In a 2008 global survey of trust run by Edelman, a consultancy, US and UK respondents rated banks at 70% and 46% respectively in answer to the question 'How much do you trust banks to do what is right?'. This put banks among the most trusted of industries in those two countries - well ahead of their governments. In a repeat of the same survey, which was conducted this year but before August, the number was 25% for the US and 16% for the UK. No doubt the numbers will have dropped further after the latest quarter's uncertainty.
Economies and markets need trust to operate efficiently. Trust is built on the combination of institutions who are worthy of trust and individuals who are trusting. The two can work together in a virtuous circle, or just as easily in a destructive cycle. For distressed borrowers this effect is geared: a lack of confidence increases funding costs, which reduces their ability to repay. Thus, the current crisis in Europe, and indeed in developed markets, generally has caused a parallel crisis of trust. In his article Sandy McGregor looks at the complicated European context and discusses the few ways a country mired in debt can extract itself from its predicament.
The investment management industry has a challenging chain of trust that runs from you, the investor, potentially through pension fund trustees, investment managers, custodians and the managers and employees of listed companies in which we invest your funds. There is the potential for failures of competence and ethics at each of these layers, and yet we are bound to trust each other down the chain to make investments efficiently.
We take our role in this chain seriously and we regard your trust and confidence in us as one of our critical strategic assets - as important as our skill in investing. With the current enormous financial uncertainty, people looking for reassurance and advice can easily be confused by the many sources of commentary, and this can reduce trust and drive destructive investor behaviour. We will generally not comment on short-term market moves, even if they are dramatic. Rather, we invest time and effort in adding to our clients' ability to understand investment issues through this publication and through the media. We think it is appropriate to invest in companies that our research indicates have meaningful pricing power. This makes more sense to us than trying to predict just how high profits may go in the current high-profit environment, especially as profits usually return to historic averages. In his article Simon Raubenheimer discusses some of the reasons why we don't think current profit levels are sustainable.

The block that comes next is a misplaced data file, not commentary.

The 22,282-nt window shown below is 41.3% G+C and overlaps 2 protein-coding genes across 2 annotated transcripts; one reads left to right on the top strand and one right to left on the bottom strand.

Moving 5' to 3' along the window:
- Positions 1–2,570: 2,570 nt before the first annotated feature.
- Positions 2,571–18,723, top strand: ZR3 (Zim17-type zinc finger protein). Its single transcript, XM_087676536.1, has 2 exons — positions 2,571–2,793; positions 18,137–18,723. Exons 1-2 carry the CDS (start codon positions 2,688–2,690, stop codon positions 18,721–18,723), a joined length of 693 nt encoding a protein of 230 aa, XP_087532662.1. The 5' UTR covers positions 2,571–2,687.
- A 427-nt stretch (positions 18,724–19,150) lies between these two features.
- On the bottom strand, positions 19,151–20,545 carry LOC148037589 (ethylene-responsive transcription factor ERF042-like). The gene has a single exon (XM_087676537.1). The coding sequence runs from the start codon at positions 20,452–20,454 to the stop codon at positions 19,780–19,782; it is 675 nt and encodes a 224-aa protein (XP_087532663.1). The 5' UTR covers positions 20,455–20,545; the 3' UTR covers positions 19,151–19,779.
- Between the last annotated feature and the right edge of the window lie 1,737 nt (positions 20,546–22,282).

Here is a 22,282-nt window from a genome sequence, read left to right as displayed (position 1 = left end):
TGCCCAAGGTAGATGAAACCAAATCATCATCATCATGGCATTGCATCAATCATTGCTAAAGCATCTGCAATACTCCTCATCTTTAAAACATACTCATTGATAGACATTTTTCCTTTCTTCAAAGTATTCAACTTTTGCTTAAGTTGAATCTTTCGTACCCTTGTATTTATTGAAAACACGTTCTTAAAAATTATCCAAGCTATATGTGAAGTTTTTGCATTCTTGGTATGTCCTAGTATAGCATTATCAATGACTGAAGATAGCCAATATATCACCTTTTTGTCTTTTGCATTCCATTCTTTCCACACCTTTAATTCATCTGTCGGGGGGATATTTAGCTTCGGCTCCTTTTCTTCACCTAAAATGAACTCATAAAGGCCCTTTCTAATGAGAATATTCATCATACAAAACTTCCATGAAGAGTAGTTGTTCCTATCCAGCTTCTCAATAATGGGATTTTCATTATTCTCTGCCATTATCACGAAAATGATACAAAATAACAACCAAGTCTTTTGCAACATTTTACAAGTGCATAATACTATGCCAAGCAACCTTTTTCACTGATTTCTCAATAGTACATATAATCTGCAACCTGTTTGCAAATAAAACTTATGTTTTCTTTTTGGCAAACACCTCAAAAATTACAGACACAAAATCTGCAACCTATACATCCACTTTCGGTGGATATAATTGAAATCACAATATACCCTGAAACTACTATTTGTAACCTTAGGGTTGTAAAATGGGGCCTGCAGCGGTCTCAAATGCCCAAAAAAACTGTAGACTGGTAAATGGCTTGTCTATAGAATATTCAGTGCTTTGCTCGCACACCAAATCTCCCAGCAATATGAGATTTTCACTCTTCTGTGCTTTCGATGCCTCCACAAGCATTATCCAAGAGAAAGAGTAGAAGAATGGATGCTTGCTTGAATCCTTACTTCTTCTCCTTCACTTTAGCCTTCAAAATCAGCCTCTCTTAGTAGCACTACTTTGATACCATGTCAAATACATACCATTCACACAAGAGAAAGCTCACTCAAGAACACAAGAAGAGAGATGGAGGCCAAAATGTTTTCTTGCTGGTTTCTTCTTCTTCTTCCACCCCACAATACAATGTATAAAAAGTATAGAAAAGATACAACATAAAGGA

One of the threats to current company profitability in South Africa is that consumers are heavily indebted. Part of this debt is flowing from the microlending industry. Alarmingly, microloans are growing at a rate of 44% per year. Jacques Plaut researches a few of the most well-known microlending crises, and concludes that the current high rate of growth in South Africa is a sign for investors to be cautious.
In the June issue we discussed the revised retirement fund regulations in some detail. With these regulations in mind, some investors have begun to question whether or not a retirement annuity fund is still a suitable product choice. Christo Terblanche and Wanita Isaacs compare saving for retirement via the Allan Gray Retirement Annuity Fund to saving with a discretionary unit trust investment.
You may have seen our new advertisement which uses a fairytale-like story to subtly reinforce the importance of time in the journey of creating wealth. We often speak about the importance of taking a long-term approach to your investments, and once again, we encourage you to stay the course.
Thank you for your trust, we don't take it lightly.